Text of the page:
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Please use this identifier to cite or link to this item: http://arks.princeton.edu/ark:/88435/dsp01zg64tp34m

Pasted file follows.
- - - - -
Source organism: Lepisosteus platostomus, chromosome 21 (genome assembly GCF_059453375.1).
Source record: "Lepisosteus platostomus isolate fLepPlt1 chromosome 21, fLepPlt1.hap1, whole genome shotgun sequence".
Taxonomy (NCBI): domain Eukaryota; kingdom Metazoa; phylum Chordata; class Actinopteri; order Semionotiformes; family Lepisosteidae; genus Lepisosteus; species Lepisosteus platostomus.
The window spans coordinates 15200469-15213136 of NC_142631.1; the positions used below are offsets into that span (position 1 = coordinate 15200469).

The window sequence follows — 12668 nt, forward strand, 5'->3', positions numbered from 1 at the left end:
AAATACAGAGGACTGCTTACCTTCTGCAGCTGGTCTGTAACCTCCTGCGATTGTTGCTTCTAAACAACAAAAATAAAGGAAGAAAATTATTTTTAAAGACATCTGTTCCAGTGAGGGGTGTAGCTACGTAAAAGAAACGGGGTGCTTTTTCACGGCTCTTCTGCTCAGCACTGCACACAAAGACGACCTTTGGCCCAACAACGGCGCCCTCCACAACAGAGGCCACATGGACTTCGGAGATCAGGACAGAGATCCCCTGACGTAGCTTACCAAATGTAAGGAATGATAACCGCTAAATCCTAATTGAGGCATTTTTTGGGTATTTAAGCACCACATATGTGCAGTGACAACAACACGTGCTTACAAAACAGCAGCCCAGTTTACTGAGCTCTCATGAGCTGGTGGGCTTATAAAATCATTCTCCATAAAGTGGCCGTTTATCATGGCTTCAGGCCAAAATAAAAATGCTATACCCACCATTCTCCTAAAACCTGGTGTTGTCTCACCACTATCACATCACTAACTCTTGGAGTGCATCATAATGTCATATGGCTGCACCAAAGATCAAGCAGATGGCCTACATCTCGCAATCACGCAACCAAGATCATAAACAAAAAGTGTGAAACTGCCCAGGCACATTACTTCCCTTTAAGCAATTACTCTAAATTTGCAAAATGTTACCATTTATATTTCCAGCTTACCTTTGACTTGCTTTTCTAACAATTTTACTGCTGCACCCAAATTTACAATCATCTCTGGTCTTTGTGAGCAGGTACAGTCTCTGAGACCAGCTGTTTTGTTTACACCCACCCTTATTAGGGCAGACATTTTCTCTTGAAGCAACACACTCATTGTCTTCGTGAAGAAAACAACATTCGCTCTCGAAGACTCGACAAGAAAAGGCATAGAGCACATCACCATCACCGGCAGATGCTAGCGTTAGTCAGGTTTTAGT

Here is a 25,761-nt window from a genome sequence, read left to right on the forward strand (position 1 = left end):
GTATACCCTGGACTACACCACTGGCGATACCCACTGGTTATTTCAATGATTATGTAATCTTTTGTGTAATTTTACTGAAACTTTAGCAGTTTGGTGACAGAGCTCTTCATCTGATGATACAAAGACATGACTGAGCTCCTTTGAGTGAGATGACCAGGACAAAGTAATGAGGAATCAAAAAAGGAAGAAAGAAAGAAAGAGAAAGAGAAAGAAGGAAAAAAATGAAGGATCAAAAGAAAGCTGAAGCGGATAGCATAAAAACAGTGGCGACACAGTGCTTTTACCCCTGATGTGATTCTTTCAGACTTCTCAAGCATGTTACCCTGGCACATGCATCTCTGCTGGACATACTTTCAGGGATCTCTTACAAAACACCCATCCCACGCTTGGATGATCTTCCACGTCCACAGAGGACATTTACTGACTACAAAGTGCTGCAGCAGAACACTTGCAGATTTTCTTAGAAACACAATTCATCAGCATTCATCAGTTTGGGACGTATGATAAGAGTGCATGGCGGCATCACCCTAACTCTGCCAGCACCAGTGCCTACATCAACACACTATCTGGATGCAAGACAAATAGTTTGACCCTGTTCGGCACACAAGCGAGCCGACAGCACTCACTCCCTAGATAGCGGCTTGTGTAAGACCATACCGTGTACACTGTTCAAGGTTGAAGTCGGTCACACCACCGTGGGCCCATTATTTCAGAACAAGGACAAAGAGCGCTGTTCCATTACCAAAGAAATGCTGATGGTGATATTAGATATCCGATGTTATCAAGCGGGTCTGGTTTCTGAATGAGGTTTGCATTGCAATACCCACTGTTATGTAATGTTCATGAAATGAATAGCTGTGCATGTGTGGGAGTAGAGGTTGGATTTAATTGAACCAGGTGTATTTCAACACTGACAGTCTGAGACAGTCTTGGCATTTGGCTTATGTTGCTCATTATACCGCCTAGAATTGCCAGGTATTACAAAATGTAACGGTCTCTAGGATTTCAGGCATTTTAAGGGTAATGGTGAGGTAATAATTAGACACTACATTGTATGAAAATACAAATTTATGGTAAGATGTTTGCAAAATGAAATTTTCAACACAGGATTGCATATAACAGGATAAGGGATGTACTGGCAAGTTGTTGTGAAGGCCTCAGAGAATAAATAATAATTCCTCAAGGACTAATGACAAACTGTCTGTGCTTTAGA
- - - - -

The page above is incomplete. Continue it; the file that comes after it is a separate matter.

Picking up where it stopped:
Title: Self-Assembled Monolayers at the Solid-Liquid Interface: Design, Post-Modification and Effects of Molecular Variations as Compared to Homogenous Systems Authors: Frederick, Esther Frederick Advisors: Bernasek, Steven L Contributors: Chemistry Department Keywords: heterogenous chemistrymonolayersmorphologyself-assemblysolid-liquid interfacesurface Subjects: ChemistryMaterials ScienceNanoscience Issue Date: 2016 Publisher: Princeton, NJ : Princeton University Abstract: Since the dawn of chemistry, the study of reactions has taken place in homogenous systems. There is a wealth of knowledge relating to the kinetics and thermodynamics of such reactions. However, the increasingly smaller materials used in today’s advancing technology requires novel heterogeneous chemistries at solid-liquid interfaces. Control over surface chemistry has numerous applications, including increasing biocompatibility for medical use, catalysis, improving cosmetic products and developing novel electronic devices. As we move toward a world with self-healing materials, single molecule circuits and nanoscale machines, the ability to attach molecules to a surface in a well-organized fashion is increasingly important. Astoundingly, under appropriate conditions, single molecules self-arrange into highly ordered nanomaterials using guidelines internally coded by its elements and their arrangement in the molecule. Being able to exploit self-assembly is invaluable to successful fast-paced engineering of nanomaterials. However, quantifying the interplay between forces and developing a predictive model for 2D self-assembly is to date unsolved. An additional question that largely remains unanswered is, to what extent can relationships known from homogenous chemistry aid in understanding the self-assembly of heterogeneous systems? The work in thesis was motivated by these fundamental problems. This thesis includes studies of both physisorbed and chemisorbed systems. Chapters 3 and 4 explore the effect of H-bonding and van der Waals interactions on physisorbed self-assembled monolayer (SAM) morphology using a series of 5-alkoxyisophthalamides and 5-alkoxyisophthalic acids on HOPG. The relationship between self-assembly in heterogeneous versus homogenous phases was examined in Chapter 3 and continued in chemisorbed systems in Chapter 5. The results of substituent effects on formation kinetic studies of chemisorbed styrene SAMs on H-Si fit to equations quantifying substituent effects in homogenous reactions. These studies provide evidence for the success in applying well quantified homogeneous relationships to lesser explored chemistry at a solid-liquid interface. As interest in unique surface functionalization grew, this thesis expanded to include collaborations requiring surfaces exhibiting specific properties. These projects, described in Chapter 6 and 7, include surface assemblies for fullerene bombardment and SAMs for quantum control experiments. The design, post-modification and characterization of Si-phosphonate and Au-carbene linked SAMs for designated applications are presented. URI: http://arks.princeton.edu/ark:/88435/dsp01zg64tp34m Alternate format: The Mudd Manuscript Library retains one bound copy of each dissertation. Search for these copies in the library's main catalog: http://catalog.princeton.edu/ Type of Material: Academic dissertations (Ph.D.) Language: en Appears in Collections: Chemistry

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